Bithumb DEX

South Korean Crypto Exchange Bithumb To Introduce A Global Decentralized Exchange

Oct 8, 2018, 6:20PM
3 min, 15 sec READ

Bithumb announced it will launch a global decentralized exchange by the end of the month. We look at this development and the emergence of DEXs.

Global DEX Announcement

South Korea’s second largest crypto platform Bithumb announced it plans to launch a new global decentralized exchange (DEX) for cryptocurrencies, according to Business Korea. Through “Bithumb DEX”, the company seeks to expand overseas and tap into the global cryptocurrency market. This move is primarily driven by the increasing difficulty of conducting business domestically due to the very unclear and constantly changing regulatory climate surrounding crypto assets in South Korea. Bithumb DEX is scheduled to be unveiled by Bithumb’s overseas subsidiary by the end of October. Bithumb DEX accesses R1, a highly efficient decentralized transaction protocol created by global blockchain startup ONEROOT Network which will provide the necessary technical support.

According to a press release, all exchanges based on R1 can share transaction data and liquidity, achieve a win-win ecosystem, and build a solid underlying infrastructure for the entire industry. By separating order matching and order execution, the platform will increase security and matching efficiency. 

A Bithumb representative said, “Our DEX will be operated by our overseas subsidiary. The company is working together with RNT only in the decentralized exchange sector.”

An unnamed industry official said,

Bithumb is one of the leading global exchanges in terms of transactions but it is true that most of its users are Korean. The latest decision seems to be the company’s strategy to compete with other leading exchanges in the global market by opening a decentralized exchange that receives attention in the global market.

Emerging DEXs

With numerous scandals around centralized crypto exchanges coming to the fore, a greater spotlight has been thrust on the imminent need for DEXs which provide greater security safeguards against hackings, thefts, and other frauds. Currently, the major reasons behind their lack of adoption are the relatively slow speed of trading and usability issues arising from poor user interface and experience. It is no wonder then that several big centralized crypto exchanges, who have the financial might to develop the infrastructure around DEXs, are now competing to launch decentralized platforms. 

South Korea’s largest crypto exchange Upbit invested in the country’s first decentralized exchange Allbit this year. At a recent London blockchain event Bitfinex launched the beta version of EOSFinex, their EOS-based “peer-to-peer value exchange, unconstrained by borders and built around a foundation of transparency, speed, and integrity.” Bitfinex also launched Ethfinex Trustless, a decentralized system for Ethereum based tokens, through which it eventually hopes to allow users to add trading pairs of their own choice. Even Binance, the world’s leading crypto exchange, revealed through their CEO Changpeng Zhao on Twitter recently that the crypto giant is foraying into the DEX space and “aiming for a public beta end of the year/early next year” release. StellarX, the long-awaited decentralized exchange from Stellar through which users can trade BTC, ETH, BCH, USD, and much more, was launched at the end of September.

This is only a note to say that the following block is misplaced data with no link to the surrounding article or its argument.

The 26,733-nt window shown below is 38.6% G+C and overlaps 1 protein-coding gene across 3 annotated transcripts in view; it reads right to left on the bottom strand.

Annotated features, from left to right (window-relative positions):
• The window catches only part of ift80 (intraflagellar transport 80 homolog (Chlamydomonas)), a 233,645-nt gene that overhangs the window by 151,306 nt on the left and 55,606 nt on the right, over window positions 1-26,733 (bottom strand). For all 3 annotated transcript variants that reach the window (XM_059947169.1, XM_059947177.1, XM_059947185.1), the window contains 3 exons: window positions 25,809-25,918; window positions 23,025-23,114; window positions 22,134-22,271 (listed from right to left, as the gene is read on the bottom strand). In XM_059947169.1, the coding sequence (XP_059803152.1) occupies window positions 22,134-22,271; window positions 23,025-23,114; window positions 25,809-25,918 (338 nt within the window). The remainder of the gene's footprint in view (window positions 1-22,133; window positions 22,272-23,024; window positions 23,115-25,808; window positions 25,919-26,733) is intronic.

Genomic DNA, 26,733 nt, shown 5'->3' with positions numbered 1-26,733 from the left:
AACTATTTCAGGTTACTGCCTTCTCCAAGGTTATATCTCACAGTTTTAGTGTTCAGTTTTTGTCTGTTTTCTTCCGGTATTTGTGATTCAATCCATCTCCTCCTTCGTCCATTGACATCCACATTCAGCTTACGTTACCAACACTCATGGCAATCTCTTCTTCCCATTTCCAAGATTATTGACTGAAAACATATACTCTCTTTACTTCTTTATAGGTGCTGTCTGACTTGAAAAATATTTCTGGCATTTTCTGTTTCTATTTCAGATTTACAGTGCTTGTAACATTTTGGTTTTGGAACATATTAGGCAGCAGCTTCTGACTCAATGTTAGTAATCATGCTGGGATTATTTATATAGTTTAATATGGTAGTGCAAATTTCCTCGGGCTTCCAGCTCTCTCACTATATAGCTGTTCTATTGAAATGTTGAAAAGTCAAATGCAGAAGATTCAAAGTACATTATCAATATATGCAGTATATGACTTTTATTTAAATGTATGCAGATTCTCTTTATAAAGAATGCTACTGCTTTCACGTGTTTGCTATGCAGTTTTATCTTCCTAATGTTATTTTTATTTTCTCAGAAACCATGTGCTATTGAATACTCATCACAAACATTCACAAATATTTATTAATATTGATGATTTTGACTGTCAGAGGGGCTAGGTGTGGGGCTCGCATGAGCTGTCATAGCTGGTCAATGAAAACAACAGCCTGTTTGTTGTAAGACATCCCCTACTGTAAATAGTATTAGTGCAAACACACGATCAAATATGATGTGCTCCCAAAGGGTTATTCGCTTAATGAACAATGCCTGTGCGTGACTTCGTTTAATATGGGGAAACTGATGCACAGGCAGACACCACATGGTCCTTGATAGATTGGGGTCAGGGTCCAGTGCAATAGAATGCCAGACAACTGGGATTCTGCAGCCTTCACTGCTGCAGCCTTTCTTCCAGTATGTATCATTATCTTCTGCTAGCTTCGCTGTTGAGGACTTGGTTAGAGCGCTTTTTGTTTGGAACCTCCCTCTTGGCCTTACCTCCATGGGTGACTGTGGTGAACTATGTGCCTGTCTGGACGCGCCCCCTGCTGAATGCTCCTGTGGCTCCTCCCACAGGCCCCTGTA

DEX To Bypass Regulatory Hassles

Indian crypto exchanges have recently migrated to P2P trading in order to bypass the bans imposed by the central bank of the country on banks and financial institutions to serve crypto businesses. This presents a potentially fantastic use case for DEXs in the current landscape: to target certain regions affected by cumbersome regulatory hassles. If DEXs can truly maintain a decentralized nature and avoid having a single point of failure, they can theoretically sidestep regulation and censorship. The nature of smart contracts means that for the most part, DEXs remain immune to regulations and liabilities as there are no centralized parties to be targeted for wrongdoings. Bithumb’s move seems like a step in the right direction - not just for the company, but also the crypto community. 

Disclaimer: information contained herein is provided without considering your personal circumstances, therefore should not be construed as financial advice, investment recommendation or an offer of, or solicitation for, any transactions in cryptocurrencies.